Thursday, November 06, 2008

The Blood is in the Water

Why was my reaction yesterday to the election framed in terms of yes, Obama won, but whatever, so did the amendments instead of well, the amendments passed, but whatever, Obama won? This is why (go to Pam's House Blend for additional discussion).
Thus far, 30 states have outlawed homosexual "marriages" by an average close to 70% approval by voters through amendments to the state constitutions. In addition, the voters in Arkansas yesterday approved a measure banning unmarried couples from serving as adoptive or foster parents. It will be the goal of Christian Coalition to ensure that the other 20 states adopt similar amendments banning homosexual "marriages" including the states of Massachusetts and Connecticut which also had two judicial decisions, by one vote margins, legalizing these abominations.

Because it's open season on people like me, and while others have patted our hands and said oh, your time will come or well, at least it only passed by five points this time instead of twenty like last time, the states are falling one by one. A coalition led by the Mormons and the Catholics poured over $74 million into supporting the California amendment. Now the self-titled "Christian" Coalition promises to throw itself not into feeding the hungry or sheltering the homeless but denying full civil rights to... well, I was going to say to people like me. But they don't really see me that way. They want to deny full civil rights to abominations like me, and as Arizona has demonstrated, they will not stop until they succeed. If an amendment fails, they will tweak the language and bring it back for the next election and the next and the next until they find the right combination of legislators to get it out of committee and onto the ballot and the precise words that give straight voters the opportunity to smack down the gays with a clear conscience.

Go to any newspaper you want and read the online comments that follow stories about California or Arizona or Florida. See how many people are proud to proclaim their support for discrimination because of their religion, or because they're grossed out by the sex they're imagining, or because of their misapprehensions of history. See how many people were so eager to pass judgment and sentence on couples they do not know, who have not impacted their own lives a whit. See how many gleefully await the inevitable lawsuits only because they're certain the suits will fail and then they get to laugh at the gays losing all over again.

It's open fucking season on us. They don't care that the margin of victory was narrower this time. They only care that they've won, that they've continued to win, and that the stain of bigotry and discrimination will continue to march inexorably across the map.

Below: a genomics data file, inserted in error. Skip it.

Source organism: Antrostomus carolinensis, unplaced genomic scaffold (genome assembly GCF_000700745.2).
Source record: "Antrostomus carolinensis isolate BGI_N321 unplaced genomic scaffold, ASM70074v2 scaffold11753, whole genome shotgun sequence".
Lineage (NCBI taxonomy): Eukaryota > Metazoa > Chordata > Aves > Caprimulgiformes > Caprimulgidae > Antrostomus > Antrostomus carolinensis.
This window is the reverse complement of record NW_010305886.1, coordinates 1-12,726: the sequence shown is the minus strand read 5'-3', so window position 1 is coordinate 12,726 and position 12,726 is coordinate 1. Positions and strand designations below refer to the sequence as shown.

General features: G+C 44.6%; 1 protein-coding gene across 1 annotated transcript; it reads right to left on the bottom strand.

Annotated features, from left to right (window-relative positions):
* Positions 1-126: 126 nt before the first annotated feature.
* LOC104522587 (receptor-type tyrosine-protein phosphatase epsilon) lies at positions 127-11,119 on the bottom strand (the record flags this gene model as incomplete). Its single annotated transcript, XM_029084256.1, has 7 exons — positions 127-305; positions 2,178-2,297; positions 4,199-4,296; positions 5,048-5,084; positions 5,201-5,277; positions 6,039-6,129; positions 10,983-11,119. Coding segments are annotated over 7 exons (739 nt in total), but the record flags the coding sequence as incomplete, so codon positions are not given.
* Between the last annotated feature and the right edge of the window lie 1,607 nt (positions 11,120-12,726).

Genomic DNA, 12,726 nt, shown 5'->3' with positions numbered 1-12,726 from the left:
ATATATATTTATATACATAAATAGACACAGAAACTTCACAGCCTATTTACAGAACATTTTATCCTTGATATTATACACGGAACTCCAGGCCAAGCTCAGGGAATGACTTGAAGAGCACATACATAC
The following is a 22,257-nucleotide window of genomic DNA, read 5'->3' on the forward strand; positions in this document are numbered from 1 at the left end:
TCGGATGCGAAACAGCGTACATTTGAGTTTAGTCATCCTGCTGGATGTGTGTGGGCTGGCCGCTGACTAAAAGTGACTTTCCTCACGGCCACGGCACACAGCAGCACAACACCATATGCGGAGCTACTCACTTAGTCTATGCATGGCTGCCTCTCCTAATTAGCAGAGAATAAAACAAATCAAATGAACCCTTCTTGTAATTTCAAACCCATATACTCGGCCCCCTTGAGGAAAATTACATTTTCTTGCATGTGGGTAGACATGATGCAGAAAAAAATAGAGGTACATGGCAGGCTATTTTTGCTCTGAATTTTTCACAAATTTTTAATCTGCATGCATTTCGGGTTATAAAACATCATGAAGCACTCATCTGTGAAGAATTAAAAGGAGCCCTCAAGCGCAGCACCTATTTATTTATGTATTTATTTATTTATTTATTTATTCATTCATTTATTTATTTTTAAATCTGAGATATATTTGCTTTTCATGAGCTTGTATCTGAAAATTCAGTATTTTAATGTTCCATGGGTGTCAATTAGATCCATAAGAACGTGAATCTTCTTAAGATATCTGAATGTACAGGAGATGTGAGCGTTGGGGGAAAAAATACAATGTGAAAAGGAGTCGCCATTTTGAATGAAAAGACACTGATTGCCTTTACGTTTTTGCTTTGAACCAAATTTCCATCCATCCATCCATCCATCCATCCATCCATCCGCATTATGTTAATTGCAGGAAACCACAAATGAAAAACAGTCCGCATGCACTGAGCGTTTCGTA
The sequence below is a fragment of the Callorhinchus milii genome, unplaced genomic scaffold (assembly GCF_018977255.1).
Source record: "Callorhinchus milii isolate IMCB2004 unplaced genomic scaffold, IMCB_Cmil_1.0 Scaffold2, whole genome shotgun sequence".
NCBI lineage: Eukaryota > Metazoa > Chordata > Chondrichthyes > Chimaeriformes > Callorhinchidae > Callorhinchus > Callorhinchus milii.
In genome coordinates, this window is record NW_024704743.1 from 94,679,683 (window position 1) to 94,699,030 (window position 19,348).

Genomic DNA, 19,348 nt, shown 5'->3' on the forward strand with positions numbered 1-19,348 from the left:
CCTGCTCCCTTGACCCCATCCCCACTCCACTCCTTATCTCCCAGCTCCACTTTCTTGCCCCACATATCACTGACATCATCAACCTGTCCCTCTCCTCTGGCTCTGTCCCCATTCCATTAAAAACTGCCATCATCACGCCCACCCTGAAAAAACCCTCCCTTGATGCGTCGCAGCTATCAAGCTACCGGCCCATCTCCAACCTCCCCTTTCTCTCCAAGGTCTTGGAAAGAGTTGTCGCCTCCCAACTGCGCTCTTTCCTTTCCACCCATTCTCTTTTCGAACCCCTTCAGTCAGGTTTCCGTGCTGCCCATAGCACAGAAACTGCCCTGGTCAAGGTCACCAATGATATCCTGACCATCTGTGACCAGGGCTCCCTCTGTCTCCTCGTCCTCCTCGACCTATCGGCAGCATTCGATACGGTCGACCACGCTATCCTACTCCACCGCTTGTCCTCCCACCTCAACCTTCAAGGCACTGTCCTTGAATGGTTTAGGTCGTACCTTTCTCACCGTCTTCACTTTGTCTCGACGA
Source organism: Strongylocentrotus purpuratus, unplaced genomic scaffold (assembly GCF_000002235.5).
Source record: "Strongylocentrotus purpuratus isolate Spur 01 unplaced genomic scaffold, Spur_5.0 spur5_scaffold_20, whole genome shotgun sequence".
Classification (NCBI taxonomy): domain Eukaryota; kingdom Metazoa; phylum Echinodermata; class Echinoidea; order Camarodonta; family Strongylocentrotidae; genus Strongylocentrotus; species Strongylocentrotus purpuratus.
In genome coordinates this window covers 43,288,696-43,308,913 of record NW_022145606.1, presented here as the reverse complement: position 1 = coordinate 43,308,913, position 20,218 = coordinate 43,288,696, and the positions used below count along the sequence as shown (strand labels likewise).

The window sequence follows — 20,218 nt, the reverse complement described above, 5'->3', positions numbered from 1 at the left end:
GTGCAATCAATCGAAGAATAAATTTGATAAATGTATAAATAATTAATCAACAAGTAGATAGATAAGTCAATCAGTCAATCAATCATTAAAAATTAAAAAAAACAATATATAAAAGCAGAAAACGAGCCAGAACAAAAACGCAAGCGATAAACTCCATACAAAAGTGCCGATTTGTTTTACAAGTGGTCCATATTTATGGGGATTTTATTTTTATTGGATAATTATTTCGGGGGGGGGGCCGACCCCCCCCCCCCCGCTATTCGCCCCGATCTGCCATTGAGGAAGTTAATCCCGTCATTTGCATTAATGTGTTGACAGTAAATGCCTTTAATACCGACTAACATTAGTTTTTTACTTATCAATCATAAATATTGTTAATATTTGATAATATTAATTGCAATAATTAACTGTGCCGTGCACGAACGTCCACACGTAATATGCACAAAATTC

Anonymous said...

Let me talk you down, boltgirl. Gay rights will never be granted by voters. Simple fact. Minorities have always been picked on in this country. Just remember that when our future presidents parents married- way back when--- their marriage would not have been recognized in 16 states!!! Take it from a lesbian that is commitment ceromonied, domestic partnered, california married (or maybe not), co-mother of a 6 month old - this will be decided at the US supreme court level. This is a question of justice- and i do believe (fingers crossed) Barack will appoint the right judges. Take a deep breath- and just ignore the bigots. Baracks mom did. And look where he is now.

truth said...

From the People's Republic of Massachusetts: I doubt that same sex marriage will ever make it on the ballot in Massachusetts, as our legislature became even more liberal and Democratic after Tuesday's elections. And even if it did, I'm pretty sure that the voters would approve it because after five years it's entirely uncontroversial. Mitt Romney tried to make hay out of gay marriage in 2004 when he recruited a bunch of anti-marriage zealots to run for state and federal office. Every one of his Mittwits lost.

Massachusetts still has the lowest divorce rate in the United States. Straight people don't feel threatened. Most straight people don't feel anything about gay marriage except that it's fair to treat people equally, and that we shouldn't put civil rights on the ballot.

Take heart, boltgirl, change is coming.

Anonymous said...

Gay activists should have informed us better. Several articles in the mainstream media were predicting that Prop 8 was likely to pass because the massive amount of African American voters (there for Obama) would be just what was needed to clinch it. The results could have been a lot different if all the gay men and lesbians in CA (all the ones who didn't even vote)had known as much. This is a good lesson for the future. Political correctness never gets the same results as giving people the cold hard facts.